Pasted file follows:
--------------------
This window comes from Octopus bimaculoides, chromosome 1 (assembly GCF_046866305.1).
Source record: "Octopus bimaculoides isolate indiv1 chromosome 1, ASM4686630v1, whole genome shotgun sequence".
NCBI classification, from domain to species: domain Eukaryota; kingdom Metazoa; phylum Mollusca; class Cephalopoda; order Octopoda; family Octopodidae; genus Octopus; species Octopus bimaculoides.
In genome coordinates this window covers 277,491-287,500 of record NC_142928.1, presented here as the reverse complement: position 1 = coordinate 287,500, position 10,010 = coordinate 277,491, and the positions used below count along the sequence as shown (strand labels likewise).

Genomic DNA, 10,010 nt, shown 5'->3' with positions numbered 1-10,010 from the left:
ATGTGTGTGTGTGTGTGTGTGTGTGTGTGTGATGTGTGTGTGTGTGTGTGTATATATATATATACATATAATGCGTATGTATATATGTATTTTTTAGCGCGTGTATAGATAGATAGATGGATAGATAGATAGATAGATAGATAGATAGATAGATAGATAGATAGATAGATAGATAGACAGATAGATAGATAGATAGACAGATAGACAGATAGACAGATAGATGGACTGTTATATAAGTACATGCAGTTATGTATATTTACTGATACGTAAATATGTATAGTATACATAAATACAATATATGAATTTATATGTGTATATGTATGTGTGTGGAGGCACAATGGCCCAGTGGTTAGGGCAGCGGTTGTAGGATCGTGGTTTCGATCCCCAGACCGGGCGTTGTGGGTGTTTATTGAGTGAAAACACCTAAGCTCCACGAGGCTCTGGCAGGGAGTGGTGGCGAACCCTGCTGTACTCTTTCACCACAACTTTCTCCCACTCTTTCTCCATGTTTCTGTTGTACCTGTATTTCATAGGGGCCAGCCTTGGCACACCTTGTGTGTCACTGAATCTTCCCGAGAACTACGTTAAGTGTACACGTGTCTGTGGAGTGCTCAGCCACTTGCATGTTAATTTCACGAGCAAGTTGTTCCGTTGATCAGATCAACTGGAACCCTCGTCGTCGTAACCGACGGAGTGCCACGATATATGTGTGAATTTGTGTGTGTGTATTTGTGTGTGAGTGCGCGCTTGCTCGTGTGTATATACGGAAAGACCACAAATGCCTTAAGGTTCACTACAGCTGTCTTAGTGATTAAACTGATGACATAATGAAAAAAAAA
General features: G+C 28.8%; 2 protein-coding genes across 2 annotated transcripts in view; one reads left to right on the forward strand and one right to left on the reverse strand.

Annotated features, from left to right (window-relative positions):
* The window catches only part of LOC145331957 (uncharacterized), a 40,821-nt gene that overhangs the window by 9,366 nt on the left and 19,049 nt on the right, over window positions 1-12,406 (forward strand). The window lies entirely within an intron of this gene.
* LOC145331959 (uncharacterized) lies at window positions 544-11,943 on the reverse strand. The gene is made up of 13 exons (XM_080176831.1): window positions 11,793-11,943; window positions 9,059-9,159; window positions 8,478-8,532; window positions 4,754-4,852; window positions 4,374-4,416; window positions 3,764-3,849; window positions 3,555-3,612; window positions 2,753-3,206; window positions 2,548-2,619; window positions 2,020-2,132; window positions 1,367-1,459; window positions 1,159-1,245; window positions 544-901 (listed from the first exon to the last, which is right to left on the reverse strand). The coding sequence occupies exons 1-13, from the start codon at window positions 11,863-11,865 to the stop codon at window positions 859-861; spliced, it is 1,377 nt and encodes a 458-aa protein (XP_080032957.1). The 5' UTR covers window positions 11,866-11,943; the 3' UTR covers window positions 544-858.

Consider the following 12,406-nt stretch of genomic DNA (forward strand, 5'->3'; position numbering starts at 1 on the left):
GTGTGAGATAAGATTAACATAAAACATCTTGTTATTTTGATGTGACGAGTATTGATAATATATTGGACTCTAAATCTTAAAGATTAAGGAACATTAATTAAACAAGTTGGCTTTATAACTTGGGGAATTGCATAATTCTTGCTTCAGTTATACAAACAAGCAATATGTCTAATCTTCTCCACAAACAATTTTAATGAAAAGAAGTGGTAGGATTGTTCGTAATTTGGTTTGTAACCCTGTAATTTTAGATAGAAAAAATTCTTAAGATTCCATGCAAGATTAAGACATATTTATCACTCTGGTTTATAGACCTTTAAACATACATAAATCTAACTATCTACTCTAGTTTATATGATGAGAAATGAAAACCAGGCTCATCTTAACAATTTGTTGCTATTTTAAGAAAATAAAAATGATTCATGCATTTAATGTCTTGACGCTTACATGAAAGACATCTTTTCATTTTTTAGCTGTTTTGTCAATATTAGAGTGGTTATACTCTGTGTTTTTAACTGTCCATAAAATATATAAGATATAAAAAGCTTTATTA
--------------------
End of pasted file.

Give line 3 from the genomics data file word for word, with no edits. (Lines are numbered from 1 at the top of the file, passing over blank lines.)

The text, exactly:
NCBI classification, from domain to species: domain Eukaryota; kingdom Metazoa; phylum Mollusca; class Cephalopoda; order Octopoda; family Octopodidae; genus Octopus; species Octopus bimaculoides.